Oglethorpe and Colonial Georgia

A History, 1733–1783


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About the Book

Many of America’s first European settlers felt they were traveling to a sort of promised land, but James Oglethorpe viewed America—specifically, what is today the state of Georgia—as his own personal utopia. Convincing his king to grant him a land parcel, Oglethorpe threw his lot in with 35 poor families and traveled to the New World. There, he became the first administrator of the Georgian colony and founded the town of Savannah.
This work tells the story of James Oglethorpe and of Georgia from its birth as a colony in 1733 to its emergence as a free state 50 years later. Appendices include the roster of initial settlers, the Georgia constitution of 1777 and a detailed timeline.

About the Author(s)

David Lee Russell is a retired Naval Air Intelligence Officer, and former IT director. He is also the author of three history books on the American Revolution, a book on the history of Eastern Airlines, and two intelligence thriller books. He lives in Canton, Georgia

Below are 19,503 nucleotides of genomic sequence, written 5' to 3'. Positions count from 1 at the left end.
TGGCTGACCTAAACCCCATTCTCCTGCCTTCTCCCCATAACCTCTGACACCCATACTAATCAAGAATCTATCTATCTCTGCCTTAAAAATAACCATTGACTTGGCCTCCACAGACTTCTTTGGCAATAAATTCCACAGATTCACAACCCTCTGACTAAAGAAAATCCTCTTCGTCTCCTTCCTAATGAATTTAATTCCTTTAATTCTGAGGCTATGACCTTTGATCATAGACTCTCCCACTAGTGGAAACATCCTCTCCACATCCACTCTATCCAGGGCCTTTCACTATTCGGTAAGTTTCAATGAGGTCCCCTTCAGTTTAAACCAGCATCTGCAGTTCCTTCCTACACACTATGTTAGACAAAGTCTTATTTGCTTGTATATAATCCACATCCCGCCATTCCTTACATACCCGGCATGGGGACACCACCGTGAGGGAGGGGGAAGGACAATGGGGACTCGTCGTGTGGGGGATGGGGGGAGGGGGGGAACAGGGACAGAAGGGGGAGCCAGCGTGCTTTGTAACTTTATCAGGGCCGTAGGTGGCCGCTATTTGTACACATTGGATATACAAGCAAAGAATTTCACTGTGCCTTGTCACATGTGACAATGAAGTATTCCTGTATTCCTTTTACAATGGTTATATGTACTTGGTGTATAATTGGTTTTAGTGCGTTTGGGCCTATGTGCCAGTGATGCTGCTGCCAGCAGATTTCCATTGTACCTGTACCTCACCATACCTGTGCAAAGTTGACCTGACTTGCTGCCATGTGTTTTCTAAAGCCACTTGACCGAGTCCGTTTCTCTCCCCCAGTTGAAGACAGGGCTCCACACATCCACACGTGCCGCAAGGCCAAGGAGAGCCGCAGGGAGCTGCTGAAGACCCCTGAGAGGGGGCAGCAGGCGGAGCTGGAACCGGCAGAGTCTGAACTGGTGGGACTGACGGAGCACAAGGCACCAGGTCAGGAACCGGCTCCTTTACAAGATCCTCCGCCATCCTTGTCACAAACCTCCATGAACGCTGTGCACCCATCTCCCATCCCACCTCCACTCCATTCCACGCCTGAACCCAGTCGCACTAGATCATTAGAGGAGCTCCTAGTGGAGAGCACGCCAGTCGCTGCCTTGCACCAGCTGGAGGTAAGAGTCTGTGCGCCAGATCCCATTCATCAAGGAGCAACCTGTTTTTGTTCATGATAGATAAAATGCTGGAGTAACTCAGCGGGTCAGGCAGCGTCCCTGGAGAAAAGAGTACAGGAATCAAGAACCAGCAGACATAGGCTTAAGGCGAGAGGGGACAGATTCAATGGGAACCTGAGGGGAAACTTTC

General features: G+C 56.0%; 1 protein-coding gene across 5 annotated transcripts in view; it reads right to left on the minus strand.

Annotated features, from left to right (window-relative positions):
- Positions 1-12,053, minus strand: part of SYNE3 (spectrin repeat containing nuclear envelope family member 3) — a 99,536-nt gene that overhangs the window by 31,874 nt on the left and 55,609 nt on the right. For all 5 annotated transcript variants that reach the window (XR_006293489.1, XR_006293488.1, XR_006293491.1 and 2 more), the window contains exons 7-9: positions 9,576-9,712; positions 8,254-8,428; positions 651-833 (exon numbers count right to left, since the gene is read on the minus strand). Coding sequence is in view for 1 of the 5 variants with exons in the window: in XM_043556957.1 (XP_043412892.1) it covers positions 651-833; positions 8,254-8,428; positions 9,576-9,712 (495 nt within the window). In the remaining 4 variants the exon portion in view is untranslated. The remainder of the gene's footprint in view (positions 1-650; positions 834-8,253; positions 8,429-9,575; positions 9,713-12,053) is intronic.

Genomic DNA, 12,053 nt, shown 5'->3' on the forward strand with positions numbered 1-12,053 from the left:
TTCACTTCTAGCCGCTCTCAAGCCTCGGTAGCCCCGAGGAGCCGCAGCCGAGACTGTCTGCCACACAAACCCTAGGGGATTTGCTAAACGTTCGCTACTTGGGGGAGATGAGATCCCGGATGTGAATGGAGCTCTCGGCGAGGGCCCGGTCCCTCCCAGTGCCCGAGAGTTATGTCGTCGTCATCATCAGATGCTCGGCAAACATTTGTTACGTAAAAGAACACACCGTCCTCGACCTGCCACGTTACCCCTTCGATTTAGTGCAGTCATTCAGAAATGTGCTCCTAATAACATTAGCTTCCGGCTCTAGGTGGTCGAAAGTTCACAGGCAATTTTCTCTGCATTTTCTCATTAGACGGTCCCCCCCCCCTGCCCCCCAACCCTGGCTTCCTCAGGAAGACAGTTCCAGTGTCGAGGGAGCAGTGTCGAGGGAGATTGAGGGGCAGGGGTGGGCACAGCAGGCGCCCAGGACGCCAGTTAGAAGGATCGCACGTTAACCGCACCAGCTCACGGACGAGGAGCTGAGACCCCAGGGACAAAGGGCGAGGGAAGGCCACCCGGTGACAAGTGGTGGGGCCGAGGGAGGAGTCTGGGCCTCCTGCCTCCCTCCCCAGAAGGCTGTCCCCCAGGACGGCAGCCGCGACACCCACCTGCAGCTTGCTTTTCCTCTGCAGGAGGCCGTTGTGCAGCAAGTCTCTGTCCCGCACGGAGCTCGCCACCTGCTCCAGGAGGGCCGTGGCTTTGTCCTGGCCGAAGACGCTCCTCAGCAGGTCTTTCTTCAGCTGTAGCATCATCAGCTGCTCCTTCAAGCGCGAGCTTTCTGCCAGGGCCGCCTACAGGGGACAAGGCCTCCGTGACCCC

Bibliographic Details

David Lee Russell
Format: softcover (7 x 10)
Pages: 230
Bibliographic Info: 20 photos, appendices, notes, bibliography, index
Copyright Date: 2013 [2006]
pISBN: 978-0-7864-7511-7
Imprint: McFarland

Table of Contents

Preface      ix
Introduction      1

1. Oglethorpe and the Georgia Inspiration      3
2. The Founding of Savannah      14
3. The Spanish and Georgia      24
4. A Georgia Victory and Charter Surrender      37
5. The Royal Period Begins      49
6. The Wright Era and Patriot Crisis      57
7. Georgia Heads to Revolution      68
8. A Frontier War in Georgia      78
9. The Fall of Savannah      93
10. Patriots Regroup and D’Estaing Arrives      109
11. Siege Forces Gather at Savannah      124
12. The Siege of Savannah      134
13. An Occupied Georgia      147
14. A Fifty-Year Colonial Legacy      162

Appendix A. The First English Settlers to Georgia      181
Appendix B. Georgia Constitution of 1777      183
Appendix C. Colonial Georgia Timeline, 1733–1783      189
Chapter Notes      199
Bibliography      207
Index      211